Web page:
We all know what water is. And what rock is. The difference is crystal clear. Well, here on Earth it is.
But on other worlds? The difference might not be so clear.
Among the hundreds of billions of stars in the Milky Way are who-knows-how-many exoplanets. Some number of them will be ocean worlds, completely covered in water with little to no land-masses. And most of them will likely be much larger than Earth. These planets can host oceans up to 1,000 km thick, according to scientists, and all that water is pressing down on a rocky mantle.
Remove All Ads on Universe Today
Join our Patreon for as little as $3!
Get the ad-free experience for life
Scientists have a bunch of questions about these type of planets. Could life develop on these worlds? If so, what kind of life? Could this type of world even support life, or is exposed land a critical part of a world’s biogeochemistry, like here on Earth?
A team of researchers led by Arizona State University wanted to do more than just think about them. In an effort to better understand these worlds, and to make some progress on these questions, they recreated a water-world in their lab. Sort of.
The results of their work were just published in the Proceedings of the National Academy of Sciences of the USA. The paper’s title is “Large H2O solubility in dense silica and its implications for the interiors of water-rich planets.” Lead author is Dan Shim, associate professor at ASU, and head of the University’s Lab for Earth and Planetary Materials.
The team of researchers used the Advanced Photon Source lab at the Department of Energy’s Argonne National Laboratory. That may seem incongruous—using an x-ray lab to study planets—but it worked. As lead author Dan Shim said in a press release, “People hardly think about astrophysics when talking about an X-ray facility. But we can use a facility like the APS to understand an object too distant for us to see.”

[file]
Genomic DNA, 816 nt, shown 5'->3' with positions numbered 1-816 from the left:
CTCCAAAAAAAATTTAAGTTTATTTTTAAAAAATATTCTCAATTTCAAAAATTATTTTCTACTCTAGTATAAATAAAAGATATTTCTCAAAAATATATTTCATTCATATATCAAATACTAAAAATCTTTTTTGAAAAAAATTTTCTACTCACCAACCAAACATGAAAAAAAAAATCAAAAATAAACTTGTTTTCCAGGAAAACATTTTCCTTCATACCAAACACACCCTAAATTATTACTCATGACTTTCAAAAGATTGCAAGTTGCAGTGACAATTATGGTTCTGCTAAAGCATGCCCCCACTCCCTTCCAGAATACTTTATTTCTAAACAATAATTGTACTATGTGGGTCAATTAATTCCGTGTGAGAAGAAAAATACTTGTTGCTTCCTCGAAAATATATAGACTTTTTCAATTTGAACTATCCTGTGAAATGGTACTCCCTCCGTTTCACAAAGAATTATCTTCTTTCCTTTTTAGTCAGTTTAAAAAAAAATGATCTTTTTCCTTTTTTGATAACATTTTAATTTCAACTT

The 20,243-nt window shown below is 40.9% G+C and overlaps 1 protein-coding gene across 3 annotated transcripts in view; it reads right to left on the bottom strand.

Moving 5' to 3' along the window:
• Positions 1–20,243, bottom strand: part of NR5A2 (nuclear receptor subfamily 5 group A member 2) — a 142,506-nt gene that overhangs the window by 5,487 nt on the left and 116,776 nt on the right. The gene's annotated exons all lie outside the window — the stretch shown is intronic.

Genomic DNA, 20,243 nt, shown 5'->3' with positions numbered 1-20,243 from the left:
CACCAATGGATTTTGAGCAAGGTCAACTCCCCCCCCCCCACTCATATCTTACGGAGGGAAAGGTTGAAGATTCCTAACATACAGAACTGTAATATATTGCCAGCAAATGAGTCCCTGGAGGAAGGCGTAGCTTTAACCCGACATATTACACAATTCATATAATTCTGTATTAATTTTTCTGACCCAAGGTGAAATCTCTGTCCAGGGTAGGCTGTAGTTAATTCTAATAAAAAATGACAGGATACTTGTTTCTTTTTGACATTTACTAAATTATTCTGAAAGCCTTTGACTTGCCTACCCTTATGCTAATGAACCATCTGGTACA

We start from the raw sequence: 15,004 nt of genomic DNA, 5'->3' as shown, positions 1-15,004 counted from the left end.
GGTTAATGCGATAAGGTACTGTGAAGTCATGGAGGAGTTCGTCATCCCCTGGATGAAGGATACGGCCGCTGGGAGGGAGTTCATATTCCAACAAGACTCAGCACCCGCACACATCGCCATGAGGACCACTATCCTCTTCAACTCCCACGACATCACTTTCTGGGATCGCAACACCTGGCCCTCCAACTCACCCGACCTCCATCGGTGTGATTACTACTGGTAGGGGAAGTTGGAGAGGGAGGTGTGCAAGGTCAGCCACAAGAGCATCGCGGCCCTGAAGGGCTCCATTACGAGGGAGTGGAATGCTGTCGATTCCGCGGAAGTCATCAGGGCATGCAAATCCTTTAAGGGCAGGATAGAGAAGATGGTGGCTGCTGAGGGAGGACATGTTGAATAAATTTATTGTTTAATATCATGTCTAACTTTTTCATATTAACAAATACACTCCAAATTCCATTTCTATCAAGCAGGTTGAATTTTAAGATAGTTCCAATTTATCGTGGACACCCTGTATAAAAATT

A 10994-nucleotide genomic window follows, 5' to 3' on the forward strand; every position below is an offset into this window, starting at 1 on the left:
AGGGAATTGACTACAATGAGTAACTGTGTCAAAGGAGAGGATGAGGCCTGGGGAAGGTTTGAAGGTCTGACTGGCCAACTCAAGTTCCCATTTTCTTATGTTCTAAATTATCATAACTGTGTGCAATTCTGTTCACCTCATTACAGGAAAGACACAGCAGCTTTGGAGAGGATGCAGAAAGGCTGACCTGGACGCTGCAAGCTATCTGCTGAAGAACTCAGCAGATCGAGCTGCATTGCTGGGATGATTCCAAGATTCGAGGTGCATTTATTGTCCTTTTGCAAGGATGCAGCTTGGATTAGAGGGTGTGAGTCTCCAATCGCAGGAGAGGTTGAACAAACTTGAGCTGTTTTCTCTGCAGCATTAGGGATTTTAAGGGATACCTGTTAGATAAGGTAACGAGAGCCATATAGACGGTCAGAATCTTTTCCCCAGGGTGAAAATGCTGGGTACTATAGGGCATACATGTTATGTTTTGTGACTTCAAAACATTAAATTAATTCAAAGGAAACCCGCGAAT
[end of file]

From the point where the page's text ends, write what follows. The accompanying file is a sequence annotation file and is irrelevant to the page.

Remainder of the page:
In the lab, the researchers re-created the extreme properties of large ocean worlds. These planets can have mantles of rock, with vast amounts of water above them, pressing down on them with intense pressure. That crushing pressure also creates intense heat.
“Determining the geology of exoplanets is tough, since we can’t use telescopes or send rovers to their surfaces,” Shim said. “So we try to simulate the geology in the lab.”
The team placed samples of silica, or silicon dioxide, in between special diamonds in a device called a diamond anvil cell. They then compressed the samples to extremely high pressures, simulating the situation that rocky mantles find themselves in on large ocean planets. Then, they subjected the samples to infrared lasers.
“We can raise the pressure up to multiple millions of atmospheres,” said Yue Meng, a physicist in Argonne’s X-ray Science Division and a co-author on the paper. Meng was one of the main designers of the techniques used at HPCAT, which specializes in high-pressure, high-temperature experiments.
“The APS is one of the few places in the world where you can conduct this kind of cutting-edge research,” she said. “The beamline scientists, technicians and engineers make this research possible.”